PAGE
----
On the other hand, what was there to steal? Only food I guess, and I don't think much...

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PostSubject: Re: Medieval Weapons and Other Stuff Thread   29.07.13 21:29

Aand that's why cattle thieves were so despised.

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PostSubject: Re: Medieval Weapons and Other Stuff Thread   30.07.13 0:24

Quote :
Only food
Food is expensive! Think about Europe before potatoes and proper international commerce. I'm thinking about cattle as well. And pigs, far easier to raise I suppose.

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PostSubject: Re: Medieval Weapons and Other Stuff Thread   30.07.13 2:24

Cattle was (And is) extremely expensive to raise. You didn't see it unless you were very high on the medieval food chain, beef was a luxury food. Pork was much more common however.

EDIT: While still not common, it was eaten more often in England and northern France. Mutton was the most common meat eaten overall in the middle ages though.
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PostSubject: Re: Medieval Weapons and Other Stuff Thread   02.09.13 3:10

And why eat a cow when its the only thing that will till your fields?

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PostSubject: Re: Medieval Weapons and Other Stuff Thread   03.09.13 10:18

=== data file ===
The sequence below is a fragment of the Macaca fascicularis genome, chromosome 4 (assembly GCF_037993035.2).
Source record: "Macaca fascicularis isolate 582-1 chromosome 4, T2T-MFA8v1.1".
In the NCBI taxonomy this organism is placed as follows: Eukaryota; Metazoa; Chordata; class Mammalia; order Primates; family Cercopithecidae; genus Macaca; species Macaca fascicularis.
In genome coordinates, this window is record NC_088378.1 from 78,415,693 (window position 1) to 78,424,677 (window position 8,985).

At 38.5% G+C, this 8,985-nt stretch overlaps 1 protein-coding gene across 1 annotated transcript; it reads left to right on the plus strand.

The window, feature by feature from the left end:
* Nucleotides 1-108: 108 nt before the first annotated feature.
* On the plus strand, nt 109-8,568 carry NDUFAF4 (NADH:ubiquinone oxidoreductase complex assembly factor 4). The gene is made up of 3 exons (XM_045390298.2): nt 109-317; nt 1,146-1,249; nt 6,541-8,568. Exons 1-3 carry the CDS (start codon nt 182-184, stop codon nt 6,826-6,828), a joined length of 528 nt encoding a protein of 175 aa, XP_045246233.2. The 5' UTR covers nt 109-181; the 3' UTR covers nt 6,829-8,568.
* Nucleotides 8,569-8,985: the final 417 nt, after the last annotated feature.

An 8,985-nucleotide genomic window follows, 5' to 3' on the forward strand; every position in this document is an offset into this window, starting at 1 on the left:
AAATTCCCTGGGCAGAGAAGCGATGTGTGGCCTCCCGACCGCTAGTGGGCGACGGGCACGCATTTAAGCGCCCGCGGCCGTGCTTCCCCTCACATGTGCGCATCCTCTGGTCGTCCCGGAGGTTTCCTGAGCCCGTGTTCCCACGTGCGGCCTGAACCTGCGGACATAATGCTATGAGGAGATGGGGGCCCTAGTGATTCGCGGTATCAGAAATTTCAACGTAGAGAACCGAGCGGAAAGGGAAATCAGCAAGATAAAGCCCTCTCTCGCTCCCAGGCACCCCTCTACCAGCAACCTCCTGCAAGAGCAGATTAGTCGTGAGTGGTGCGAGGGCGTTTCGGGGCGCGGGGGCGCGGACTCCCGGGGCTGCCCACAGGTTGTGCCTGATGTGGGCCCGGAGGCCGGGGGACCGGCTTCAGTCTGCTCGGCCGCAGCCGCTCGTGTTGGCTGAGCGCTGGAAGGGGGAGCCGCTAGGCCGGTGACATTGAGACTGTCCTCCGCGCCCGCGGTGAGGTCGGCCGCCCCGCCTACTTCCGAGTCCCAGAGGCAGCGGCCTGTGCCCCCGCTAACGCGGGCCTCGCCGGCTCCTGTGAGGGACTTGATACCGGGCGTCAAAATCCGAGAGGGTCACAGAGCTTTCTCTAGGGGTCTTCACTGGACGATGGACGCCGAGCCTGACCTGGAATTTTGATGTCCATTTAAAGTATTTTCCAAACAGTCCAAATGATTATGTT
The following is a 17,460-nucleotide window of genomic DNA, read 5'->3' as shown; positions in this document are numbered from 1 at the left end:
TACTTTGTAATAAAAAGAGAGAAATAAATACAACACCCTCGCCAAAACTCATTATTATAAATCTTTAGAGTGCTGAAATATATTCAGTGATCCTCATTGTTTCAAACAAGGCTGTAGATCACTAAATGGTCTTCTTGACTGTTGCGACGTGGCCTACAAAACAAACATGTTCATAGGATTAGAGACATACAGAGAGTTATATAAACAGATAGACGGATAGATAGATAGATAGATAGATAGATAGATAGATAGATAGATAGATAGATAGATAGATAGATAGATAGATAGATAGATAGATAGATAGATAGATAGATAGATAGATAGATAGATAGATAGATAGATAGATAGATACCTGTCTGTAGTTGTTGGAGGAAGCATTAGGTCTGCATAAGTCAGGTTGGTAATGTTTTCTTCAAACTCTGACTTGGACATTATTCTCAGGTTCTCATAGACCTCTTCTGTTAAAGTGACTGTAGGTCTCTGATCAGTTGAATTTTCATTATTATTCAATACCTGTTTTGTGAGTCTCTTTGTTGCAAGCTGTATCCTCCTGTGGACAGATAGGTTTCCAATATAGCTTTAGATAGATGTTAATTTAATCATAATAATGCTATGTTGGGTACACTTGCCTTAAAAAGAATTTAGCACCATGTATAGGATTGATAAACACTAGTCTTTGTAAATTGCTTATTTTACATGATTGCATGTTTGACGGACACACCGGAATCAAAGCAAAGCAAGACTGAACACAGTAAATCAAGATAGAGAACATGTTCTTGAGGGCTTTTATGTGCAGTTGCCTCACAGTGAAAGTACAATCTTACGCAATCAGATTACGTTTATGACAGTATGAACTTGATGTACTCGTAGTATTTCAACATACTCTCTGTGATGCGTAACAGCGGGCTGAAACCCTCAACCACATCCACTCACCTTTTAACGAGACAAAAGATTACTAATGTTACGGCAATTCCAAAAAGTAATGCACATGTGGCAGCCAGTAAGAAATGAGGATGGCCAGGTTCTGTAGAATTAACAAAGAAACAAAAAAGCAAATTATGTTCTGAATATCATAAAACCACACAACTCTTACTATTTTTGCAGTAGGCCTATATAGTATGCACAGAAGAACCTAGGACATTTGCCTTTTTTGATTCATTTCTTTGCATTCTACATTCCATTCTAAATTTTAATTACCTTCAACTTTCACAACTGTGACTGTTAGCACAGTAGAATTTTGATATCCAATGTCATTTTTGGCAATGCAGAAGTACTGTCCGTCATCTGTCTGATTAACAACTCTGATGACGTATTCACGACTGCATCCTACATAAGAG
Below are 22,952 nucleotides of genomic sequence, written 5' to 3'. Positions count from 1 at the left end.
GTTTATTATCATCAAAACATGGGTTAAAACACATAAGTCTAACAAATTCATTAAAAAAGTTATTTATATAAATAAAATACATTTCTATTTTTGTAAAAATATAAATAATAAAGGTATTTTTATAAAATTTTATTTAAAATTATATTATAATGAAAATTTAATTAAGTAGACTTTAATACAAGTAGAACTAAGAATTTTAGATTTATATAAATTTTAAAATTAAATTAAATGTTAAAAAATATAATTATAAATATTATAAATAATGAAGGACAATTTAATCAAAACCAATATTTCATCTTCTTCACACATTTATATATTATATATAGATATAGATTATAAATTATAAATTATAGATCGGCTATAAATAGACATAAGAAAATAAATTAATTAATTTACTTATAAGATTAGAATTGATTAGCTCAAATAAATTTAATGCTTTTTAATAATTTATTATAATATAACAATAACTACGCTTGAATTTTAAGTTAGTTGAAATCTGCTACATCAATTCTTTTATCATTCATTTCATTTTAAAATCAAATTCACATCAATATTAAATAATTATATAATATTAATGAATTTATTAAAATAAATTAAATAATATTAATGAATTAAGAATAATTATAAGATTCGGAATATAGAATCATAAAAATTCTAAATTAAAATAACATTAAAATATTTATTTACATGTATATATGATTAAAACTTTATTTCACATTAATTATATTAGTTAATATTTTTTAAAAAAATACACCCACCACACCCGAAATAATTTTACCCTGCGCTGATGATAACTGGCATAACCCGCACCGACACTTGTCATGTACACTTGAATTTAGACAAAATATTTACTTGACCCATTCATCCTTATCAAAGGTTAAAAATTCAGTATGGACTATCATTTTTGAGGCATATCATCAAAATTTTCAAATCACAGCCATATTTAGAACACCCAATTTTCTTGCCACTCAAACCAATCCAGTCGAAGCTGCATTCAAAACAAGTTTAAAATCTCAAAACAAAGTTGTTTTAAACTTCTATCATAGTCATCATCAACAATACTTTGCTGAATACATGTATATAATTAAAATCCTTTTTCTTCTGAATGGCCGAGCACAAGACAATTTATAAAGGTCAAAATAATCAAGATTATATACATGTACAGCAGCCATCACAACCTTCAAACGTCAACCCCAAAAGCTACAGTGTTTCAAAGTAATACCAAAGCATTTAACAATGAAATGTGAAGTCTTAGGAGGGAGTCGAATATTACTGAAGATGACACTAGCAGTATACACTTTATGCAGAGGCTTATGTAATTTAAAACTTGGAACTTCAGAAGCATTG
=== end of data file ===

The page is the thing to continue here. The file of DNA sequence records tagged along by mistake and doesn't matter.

Alright, so Rome 2 is out and I will be unable to play it for a few weeks or so.

So I ask you.....

How is it?

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PostSubject: Re: Medieval Weapons and Other Stuff Thread   03.09.13 12:32

I've been planning to review rome 2 ever since i did my first video on why empire total war failed:

Beware its me complaining for 30 minutes
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Rome 2 ... how much you enjoy it depends what total wars you've played. If you have only played Empire or onwards, Rome will be an amazing step up in the series for you. If you have never played a total war, play Rome 2, it will blow your mind. But if like me you've played since medieval 1, played just about every one of the hugely detailed and lovingly made rome realism mods like Europa, Rome 2 will leave you dissapointed. That being said, its still something I want to keep playing.

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PostSubject: Re: Medieval Weapons and Other Stuff Thread   03.09.13 13:02

I haven't laughed so hard at someones videos on youtube in quite some time.

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PostSubject: Re: Medieval Weapons and Other Stuff Thread   03.09.13 13:29

I've never laughed that much at someone's youtube review. And you seem to know the games pretty well.

You should apply as QA Tester to Blizzard or similar.